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Comments page of 2
by: ibrahim mohamed from: mogadishu
October 16, 2012 12:31 PM
the US of America attacked on Iraq by justifying of having dangerous missiles, and now if they try take war against with Iran, it will encounter great damage if it tries to fight with Iran, because it is known that American economy is on the brink of totally collapse, hence peaceful negotiation is still open rather than war against with Iran.

by: George from: USA
October 15, 2012 10:06 PM
Steve from: Colorado Springs: They won't print my response. But, I would love to see your references. Do you include Israeli media in your search of Middle East sources?

by: George from: USA
October 15, 2012 5:56 PM
Steve from Colorado Springs: So, you think I watch Fox News? It is you who must be watching it. So, why don't you list some of the objective sources that you found that say "Iran is building a bomb, in collusion with North Korea, Pakistan."

By the way, do you include Israeli media in your Middle East source? Even Al Jazeera and Al Arabiya lie too. None of these sources are credible.
You are indeed brainwashed by neo-con and Israeli propaganda. Two NIEs said Iran is not building nukes. Even Panetta has said so and you disagree? Do you have your own intelligence agency?

by: Steve from: Colorado Springs U.S.A.
October 15, 2012 12:35 PM
Hi George
Your overall belligerent tone puts any attempt to communicate with anyone like you impossible. Do you know what the word research means? In under 10 minutes I've found numerous stories from middle eastern newspapers confirming everything I mentioned earlier. I wonder if your name is even George?
Stop watching CNN/FOX, it's rotting your brain!

by: CharleyX from: USA
October 15, 2012 10:00 AM
Gee.. I wonder which way Barack HUSSEIN Obama will go.

by: George from: USA
October 14, 2012 11:37 AM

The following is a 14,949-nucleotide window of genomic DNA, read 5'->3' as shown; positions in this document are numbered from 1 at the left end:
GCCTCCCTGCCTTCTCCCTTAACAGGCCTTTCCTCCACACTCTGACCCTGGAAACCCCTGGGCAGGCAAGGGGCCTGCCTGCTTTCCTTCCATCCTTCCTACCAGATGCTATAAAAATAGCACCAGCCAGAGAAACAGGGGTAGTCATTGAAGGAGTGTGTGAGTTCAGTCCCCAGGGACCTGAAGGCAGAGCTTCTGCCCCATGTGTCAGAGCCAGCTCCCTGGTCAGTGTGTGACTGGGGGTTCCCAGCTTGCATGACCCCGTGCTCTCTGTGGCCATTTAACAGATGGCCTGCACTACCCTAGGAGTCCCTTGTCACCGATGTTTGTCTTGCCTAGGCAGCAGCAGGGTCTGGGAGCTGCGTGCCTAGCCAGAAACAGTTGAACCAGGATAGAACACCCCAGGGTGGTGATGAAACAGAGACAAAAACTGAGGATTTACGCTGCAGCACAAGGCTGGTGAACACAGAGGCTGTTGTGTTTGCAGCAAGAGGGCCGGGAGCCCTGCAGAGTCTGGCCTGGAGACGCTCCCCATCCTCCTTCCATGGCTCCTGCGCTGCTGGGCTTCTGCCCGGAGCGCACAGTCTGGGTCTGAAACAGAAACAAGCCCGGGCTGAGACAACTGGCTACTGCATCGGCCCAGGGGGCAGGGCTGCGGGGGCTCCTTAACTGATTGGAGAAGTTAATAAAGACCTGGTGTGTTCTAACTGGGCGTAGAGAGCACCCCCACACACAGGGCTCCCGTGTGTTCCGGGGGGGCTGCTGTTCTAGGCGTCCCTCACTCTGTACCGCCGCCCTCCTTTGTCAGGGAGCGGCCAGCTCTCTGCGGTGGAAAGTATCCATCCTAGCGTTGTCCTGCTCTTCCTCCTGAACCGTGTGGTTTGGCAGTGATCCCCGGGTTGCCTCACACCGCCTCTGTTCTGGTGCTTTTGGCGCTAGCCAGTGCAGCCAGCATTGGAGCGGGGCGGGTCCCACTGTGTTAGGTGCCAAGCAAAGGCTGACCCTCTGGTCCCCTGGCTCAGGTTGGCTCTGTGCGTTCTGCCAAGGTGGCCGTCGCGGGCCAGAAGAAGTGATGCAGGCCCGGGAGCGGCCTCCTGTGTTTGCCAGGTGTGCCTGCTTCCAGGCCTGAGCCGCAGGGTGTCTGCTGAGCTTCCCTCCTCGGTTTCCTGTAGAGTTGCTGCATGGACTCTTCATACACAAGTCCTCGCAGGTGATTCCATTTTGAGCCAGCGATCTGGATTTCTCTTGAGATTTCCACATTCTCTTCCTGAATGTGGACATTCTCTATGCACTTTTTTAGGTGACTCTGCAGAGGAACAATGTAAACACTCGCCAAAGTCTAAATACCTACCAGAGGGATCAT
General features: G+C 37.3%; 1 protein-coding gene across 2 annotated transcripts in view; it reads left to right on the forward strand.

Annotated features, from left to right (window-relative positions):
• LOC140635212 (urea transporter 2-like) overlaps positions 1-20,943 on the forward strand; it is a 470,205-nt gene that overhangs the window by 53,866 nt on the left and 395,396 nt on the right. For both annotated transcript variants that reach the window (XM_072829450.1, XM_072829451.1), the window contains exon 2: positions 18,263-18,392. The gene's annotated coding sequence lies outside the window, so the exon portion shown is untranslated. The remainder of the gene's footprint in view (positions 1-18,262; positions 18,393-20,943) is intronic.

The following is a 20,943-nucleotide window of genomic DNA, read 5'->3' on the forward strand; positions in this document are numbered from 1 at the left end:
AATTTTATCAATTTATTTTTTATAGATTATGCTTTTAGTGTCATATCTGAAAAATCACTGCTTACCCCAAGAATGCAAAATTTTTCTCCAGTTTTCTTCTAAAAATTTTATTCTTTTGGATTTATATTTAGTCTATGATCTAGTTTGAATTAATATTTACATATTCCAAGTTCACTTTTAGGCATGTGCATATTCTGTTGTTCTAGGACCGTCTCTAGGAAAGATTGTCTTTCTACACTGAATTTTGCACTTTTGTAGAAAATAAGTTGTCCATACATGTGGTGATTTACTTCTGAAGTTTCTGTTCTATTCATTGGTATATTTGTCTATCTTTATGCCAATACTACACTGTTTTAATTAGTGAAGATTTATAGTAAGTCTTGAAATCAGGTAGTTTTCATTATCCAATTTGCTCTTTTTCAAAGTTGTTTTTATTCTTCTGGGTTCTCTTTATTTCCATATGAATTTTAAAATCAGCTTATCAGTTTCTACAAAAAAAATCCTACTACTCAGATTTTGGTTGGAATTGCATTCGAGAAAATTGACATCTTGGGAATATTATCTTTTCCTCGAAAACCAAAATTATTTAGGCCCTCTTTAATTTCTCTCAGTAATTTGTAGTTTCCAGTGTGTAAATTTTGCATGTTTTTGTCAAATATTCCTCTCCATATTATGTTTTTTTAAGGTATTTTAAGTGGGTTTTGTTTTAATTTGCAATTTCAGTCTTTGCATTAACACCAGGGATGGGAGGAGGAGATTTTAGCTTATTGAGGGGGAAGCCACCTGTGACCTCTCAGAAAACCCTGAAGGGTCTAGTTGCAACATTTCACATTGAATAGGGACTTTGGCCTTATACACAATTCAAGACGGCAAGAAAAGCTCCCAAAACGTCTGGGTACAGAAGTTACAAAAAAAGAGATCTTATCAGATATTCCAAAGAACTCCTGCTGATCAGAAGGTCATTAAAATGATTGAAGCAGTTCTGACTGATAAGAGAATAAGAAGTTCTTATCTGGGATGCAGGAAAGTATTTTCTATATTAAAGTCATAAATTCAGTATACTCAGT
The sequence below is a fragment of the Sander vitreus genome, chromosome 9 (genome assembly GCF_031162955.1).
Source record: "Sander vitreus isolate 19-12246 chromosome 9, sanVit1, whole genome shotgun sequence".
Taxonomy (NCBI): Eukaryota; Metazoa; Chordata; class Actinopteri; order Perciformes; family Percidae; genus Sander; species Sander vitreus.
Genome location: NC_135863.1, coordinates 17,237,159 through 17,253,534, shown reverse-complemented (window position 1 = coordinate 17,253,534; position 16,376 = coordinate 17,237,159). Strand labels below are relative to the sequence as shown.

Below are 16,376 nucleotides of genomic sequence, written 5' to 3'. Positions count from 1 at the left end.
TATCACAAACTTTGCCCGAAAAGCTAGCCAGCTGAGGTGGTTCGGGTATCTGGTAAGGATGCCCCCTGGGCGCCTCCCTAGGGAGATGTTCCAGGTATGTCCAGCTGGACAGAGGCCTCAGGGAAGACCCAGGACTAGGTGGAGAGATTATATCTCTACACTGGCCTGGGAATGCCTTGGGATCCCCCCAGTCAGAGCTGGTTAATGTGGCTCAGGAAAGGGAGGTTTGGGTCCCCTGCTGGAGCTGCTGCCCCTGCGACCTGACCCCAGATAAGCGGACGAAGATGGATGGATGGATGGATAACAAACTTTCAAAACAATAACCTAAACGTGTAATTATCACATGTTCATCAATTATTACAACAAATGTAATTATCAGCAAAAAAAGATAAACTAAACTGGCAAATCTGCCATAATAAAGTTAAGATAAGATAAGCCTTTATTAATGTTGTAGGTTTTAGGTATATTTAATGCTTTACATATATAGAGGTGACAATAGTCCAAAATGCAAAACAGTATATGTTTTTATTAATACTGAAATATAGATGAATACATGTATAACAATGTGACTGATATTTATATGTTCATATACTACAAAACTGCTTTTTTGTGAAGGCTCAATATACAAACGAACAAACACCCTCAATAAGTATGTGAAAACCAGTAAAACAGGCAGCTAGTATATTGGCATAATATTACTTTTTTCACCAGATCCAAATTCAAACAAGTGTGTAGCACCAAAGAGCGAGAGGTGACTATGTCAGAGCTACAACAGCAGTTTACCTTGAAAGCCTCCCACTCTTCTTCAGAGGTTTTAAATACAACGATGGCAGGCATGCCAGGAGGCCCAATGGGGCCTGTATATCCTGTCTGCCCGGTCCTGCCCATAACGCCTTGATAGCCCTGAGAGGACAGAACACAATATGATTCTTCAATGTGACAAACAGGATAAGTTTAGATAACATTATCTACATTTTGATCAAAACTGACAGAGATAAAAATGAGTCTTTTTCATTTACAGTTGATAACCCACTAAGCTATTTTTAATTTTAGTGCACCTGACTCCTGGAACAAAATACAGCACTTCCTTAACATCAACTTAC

Typically, VOA mostly prints negative comments about Iran. In particular, what is the justification for the comment by "Steve from: Colorado Springs," which is based purely on speculation, to be printed here. On the other hand, my earlier comment pointing out this fact was apparently not approved. I guess people do not deserve to know what is really going on in the world

by: George from: USA
October 14, 2012 4:03 AM
Steve from: Colorado Springs

You say, "Iran is building a bomb, in collusion with North Korea, Pakistan, Russia and China." Where did you get your information? Did you use your crystal ball or did a little bird come and tell this fairy tale? You are hilarious.

So, how did you do your research? Do you have your own intelligence agency? Please enlighten us about any concrete evidence that you have you about all your ridiculous claims.

by: Steve from: Colorado Springs, U.S.A.
October 13, 2012 7:21 PM
Iran is building a bomb, in collusion with North Korea, Pakistan,
Russia and China there are more than enough resources to help this maniacal theology not only build nuclear weapons but the delivery systems as well. Do a little research and you will know these things to be true. I trust the u.n as much as I trust U.S. politicians for getting any real truth and honesty!

by: George from: USA
October 13, 2012 1:20 PM
Iran does not have nuclear weapons and is not building any. How many times does one have to repeat this fact? Two NIEs have said the same thing and even Panetta has repeated it. So, why do we have this silly repetition of the same nonsense over and over again?

Claiming that Iran will not be allowed to have nuclear weapons is like saying Iran will not be allowed to go to Mars. Iran has no interest in going to Mars or to build useless nuclear weapons. No one can use nukes in today’s world.

by: Douglas from: Ghana
October 13, 2012 9:17 AM
Iran getting a nuclear bomb is obviously the worst idea. The USA will never attack Iran without repercussions or consequences. There will surely be seroius damage to an already weak economy. But i think the price is worth it. I don't like the hate comments made by Iran and allies such as hezbollah, hamas etc about Israel. However, i urge Israel to avoid provoking Iran in any way. It is not necessary. Peace is what the world needs.